But if everything physical has a psyche, what is the nature of that psyche? It's absurd to claim that an atom has a psyche in precisely the same way as a human being. Individual atoms are not conscious. They do not feel, do not exhibit intelligence, and do not make plans for the future. To understand their mental nature, it is necessary to turn to a concept known as "will".


Schopenhauer, a man who hated the Illuminati because of his personal rivalry with the great Illuminist Hegel, independently produced a philosophy that, ironically, has several points of similarity to Illumination.


Schopenhauer said, "The act of will and the action of the body are not two different states objectively known, connected by the bond of causality; they do not stand in the relation of cause and effect, but are one and the same thing, though given in two entirely different ways, first quite directly, and then in perception for the understanding."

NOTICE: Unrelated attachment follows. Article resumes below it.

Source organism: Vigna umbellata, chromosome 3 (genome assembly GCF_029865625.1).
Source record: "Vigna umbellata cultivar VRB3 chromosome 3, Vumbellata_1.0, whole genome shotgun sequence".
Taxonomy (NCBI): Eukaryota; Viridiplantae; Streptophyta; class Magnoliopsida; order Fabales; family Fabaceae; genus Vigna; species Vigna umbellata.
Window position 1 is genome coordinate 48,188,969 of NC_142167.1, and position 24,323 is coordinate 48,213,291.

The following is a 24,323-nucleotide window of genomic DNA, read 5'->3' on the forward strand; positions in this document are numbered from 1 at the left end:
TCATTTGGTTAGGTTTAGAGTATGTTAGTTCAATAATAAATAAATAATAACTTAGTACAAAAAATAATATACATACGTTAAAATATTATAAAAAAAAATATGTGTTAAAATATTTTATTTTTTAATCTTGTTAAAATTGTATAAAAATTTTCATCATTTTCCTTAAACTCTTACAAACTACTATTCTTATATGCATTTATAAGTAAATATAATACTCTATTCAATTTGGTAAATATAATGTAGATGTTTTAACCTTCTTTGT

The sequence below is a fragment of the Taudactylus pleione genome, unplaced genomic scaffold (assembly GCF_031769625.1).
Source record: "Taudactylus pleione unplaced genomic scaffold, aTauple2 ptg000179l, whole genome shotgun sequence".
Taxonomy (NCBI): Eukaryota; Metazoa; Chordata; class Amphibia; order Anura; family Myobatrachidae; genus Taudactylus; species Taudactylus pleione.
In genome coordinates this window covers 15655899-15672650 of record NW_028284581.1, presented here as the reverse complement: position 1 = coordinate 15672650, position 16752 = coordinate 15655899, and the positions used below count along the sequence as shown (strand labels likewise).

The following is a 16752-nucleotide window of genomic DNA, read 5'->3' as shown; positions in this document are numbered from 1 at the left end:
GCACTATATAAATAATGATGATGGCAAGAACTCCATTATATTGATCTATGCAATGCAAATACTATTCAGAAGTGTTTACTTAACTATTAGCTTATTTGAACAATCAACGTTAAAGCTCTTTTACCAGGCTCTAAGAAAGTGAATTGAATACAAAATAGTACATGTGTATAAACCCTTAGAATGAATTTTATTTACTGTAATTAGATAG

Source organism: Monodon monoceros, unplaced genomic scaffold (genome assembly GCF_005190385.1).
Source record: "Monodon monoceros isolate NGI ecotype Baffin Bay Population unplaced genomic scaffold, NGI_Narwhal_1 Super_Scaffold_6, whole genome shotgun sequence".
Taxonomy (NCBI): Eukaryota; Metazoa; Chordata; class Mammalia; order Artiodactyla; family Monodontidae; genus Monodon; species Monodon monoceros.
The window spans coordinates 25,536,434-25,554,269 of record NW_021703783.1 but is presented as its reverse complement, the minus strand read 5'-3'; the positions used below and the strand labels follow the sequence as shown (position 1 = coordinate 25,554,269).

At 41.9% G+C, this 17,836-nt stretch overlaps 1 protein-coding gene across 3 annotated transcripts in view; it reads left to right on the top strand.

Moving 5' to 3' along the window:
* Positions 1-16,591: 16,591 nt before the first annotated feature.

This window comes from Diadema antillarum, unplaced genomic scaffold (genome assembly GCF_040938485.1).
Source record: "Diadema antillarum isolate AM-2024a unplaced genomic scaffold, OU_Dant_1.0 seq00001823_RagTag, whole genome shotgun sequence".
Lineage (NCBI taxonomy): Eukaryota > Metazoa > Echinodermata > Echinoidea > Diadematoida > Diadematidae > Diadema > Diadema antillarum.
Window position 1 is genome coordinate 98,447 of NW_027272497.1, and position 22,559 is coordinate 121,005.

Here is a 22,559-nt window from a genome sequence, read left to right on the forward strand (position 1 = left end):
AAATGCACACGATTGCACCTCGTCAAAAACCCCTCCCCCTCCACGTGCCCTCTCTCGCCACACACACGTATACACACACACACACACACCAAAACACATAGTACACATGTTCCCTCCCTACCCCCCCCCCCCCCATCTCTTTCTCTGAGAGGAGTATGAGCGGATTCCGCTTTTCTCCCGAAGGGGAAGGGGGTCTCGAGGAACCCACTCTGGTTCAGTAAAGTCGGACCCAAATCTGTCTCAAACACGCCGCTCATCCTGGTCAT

In other words, an act of will does not cause a physical action to take place. Rather, the act of will is the same thing as the physical action, just viewed from a different perspective.


Schopenhauer's "will" is the will-to-exist, the will-to-live, the will-to-survive. It is a blind, irrational striving, driving forward relentlessly and forever, with no object other than to exist. In a sense, it manifests itself as a cosmic yearning, an unquenchable desire. Schopenhauer, a notorious pessimist, characterized it as evil. It leads, he said, to eternal, pointless existence that fights and struggles and wreaks misery in its desperation to continue to be. It contains no meaning whatever. Happiness, if it ever appears, is never anything other than fleeting, and quickly succumbs to fresh struggles and disappointments.